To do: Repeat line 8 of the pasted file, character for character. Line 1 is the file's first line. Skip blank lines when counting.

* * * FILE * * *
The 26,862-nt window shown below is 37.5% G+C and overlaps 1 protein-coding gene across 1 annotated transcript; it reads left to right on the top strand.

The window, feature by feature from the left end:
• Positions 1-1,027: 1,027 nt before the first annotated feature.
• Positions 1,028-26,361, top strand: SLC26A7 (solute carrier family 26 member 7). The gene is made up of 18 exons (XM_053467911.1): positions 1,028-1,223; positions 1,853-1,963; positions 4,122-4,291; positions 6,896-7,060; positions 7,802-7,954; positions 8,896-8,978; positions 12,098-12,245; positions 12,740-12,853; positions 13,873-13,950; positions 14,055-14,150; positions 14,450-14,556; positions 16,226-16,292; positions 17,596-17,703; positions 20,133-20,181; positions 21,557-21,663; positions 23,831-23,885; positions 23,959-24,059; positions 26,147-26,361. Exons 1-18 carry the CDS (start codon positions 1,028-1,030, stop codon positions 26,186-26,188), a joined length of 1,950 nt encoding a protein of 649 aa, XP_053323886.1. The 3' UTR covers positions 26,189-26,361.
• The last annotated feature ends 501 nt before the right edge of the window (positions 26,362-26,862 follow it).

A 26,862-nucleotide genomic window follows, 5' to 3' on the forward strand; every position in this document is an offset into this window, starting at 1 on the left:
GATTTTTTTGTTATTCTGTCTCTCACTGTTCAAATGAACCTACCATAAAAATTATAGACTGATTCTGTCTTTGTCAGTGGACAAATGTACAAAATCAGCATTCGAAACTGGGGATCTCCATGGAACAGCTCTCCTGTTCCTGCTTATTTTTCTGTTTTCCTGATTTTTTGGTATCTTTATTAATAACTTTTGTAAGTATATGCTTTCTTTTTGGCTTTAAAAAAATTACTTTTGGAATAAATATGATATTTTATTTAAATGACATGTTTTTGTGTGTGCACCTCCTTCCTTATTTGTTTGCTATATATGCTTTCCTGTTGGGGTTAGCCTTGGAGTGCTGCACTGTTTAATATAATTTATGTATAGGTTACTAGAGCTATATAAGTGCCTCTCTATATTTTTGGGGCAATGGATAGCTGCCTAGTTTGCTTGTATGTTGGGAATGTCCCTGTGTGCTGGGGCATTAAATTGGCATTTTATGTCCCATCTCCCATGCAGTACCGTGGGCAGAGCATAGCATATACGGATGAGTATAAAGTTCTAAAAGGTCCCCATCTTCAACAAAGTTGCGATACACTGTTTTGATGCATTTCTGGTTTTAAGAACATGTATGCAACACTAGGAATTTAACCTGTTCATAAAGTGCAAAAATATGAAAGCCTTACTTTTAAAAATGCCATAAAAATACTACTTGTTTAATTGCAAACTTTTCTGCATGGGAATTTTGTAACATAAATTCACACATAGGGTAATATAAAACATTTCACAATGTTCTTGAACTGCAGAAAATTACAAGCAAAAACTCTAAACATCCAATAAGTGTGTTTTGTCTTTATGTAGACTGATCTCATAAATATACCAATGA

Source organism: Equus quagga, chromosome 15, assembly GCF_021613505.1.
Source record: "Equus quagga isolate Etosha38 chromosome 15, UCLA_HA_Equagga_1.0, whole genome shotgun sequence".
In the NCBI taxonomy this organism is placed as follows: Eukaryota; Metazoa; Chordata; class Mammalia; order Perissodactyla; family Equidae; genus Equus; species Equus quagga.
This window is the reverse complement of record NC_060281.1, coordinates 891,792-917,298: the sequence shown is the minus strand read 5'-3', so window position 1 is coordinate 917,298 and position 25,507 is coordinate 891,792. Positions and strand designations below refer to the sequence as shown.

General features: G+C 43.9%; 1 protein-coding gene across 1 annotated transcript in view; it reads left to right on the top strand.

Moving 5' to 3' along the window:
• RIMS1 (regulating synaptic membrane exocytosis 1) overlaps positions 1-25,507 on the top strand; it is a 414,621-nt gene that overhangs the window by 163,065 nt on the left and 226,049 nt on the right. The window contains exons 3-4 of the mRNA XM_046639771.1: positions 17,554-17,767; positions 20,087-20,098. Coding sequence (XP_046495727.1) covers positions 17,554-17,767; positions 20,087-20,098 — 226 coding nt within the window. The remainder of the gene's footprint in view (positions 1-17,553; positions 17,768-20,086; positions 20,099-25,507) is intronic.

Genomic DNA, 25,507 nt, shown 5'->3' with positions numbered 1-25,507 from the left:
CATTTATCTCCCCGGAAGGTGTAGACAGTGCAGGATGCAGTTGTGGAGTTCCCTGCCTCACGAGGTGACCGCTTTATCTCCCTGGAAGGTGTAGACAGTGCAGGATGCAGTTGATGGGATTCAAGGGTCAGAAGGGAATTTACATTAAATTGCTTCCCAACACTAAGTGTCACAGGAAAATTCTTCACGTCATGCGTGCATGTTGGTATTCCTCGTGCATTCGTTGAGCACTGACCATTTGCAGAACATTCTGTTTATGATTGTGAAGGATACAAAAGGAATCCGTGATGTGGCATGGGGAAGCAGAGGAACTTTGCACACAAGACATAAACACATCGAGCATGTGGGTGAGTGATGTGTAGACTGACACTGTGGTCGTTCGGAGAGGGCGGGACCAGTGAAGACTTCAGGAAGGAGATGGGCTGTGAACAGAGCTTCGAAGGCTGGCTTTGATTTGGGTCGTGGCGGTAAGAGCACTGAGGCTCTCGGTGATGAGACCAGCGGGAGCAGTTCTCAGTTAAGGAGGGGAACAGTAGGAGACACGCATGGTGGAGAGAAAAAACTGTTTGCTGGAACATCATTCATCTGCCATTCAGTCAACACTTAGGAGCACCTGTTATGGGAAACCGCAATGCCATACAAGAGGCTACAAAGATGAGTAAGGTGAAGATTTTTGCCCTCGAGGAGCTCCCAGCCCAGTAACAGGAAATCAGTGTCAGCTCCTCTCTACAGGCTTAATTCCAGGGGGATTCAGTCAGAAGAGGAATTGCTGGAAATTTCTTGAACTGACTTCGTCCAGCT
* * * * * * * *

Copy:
Source organism: Equus quagga, chromosome 15, assembly GCF_021613505.1.